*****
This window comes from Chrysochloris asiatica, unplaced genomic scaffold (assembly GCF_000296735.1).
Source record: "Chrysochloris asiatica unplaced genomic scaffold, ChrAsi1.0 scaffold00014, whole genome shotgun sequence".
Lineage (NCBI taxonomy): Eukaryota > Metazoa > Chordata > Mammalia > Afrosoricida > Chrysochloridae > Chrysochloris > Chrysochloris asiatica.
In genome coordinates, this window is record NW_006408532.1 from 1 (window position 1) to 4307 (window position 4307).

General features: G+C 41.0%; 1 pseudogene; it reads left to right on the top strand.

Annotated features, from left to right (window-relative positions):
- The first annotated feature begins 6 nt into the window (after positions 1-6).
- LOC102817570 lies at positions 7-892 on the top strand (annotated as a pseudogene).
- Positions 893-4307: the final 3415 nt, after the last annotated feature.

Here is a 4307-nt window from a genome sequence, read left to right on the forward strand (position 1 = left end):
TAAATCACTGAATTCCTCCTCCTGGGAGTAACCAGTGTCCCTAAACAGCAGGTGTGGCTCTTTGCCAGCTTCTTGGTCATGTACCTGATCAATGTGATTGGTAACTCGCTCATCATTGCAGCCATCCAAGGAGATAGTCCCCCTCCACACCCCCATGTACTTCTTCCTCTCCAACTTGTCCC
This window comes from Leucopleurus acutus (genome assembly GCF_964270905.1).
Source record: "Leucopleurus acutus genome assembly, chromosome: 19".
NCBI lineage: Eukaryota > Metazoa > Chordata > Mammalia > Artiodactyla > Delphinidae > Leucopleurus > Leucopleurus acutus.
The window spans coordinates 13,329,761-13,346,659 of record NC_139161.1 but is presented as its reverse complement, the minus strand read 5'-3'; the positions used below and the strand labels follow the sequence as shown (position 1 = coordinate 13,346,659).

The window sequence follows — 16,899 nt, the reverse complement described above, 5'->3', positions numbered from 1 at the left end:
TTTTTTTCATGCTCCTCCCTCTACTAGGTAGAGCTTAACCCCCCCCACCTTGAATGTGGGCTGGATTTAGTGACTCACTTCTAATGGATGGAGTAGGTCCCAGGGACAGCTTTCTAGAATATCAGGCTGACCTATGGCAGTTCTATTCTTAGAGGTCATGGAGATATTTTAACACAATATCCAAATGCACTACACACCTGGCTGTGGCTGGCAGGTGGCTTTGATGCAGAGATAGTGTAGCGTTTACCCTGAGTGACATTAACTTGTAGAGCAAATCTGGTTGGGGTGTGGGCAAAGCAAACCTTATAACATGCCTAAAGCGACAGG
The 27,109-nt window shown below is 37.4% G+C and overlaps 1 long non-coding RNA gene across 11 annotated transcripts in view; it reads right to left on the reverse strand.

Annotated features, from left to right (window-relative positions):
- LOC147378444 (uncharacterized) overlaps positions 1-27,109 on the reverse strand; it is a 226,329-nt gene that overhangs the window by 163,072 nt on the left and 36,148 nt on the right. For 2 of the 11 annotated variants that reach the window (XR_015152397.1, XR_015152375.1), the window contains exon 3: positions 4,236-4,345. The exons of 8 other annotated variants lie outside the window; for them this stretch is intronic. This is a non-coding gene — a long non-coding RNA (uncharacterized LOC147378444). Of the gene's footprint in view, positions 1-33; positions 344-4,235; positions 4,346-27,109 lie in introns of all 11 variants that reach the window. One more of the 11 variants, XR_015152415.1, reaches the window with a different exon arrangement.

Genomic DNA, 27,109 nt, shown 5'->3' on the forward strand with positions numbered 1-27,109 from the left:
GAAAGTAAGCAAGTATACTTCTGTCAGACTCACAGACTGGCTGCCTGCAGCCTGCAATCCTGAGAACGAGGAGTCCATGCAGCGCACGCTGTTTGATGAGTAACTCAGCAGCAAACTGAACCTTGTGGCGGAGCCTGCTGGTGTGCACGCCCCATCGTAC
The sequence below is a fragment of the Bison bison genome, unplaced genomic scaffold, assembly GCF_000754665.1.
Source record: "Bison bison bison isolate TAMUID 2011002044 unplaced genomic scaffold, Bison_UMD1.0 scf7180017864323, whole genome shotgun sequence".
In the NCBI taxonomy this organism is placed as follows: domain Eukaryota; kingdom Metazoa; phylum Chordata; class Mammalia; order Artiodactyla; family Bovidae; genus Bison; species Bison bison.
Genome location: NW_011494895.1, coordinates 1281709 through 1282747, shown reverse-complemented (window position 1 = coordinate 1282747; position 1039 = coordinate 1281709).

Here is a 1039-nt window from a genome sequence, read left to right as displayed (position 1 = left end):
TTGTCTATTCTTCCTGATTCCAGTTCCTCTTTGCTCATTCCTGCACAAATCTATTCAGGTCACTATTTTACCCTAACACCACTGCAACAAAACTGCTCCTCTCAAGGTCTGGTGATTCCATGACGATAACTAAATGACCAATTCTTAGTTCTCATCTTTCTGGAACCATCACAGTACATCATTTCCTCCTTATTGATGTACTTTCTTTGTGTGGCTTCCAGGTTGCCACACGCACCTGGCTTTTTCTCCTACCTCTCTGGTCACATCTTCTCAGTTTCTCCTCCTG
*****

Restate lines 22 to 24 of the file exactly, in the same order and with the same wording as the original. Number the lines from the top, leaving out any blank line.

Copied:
GAAAGTAAGCAAGTATACTTCTGTCAGACTCACAGACTGGCTGCCTGCAGCCTGCAATCCTGAGAACGAGGAGTCCATGCAGCGCACGCTGTTTGATGAGTAACTCAGCAGCAAACTGAACCTTGTGGCGGAGCCTGCTGGTGTGCACGCCCCATCGTAC
The sequence below is a fragment of the Bison bison genome, unplaced genomic scaffold, assembly GCF_000754665.1.
Source record: "Bison bison bison isolate TAMUID 2011002044 unplaced genomic scaffold, Bison_UMD1.0 scf7180017864323, whole genome shotgun sequence".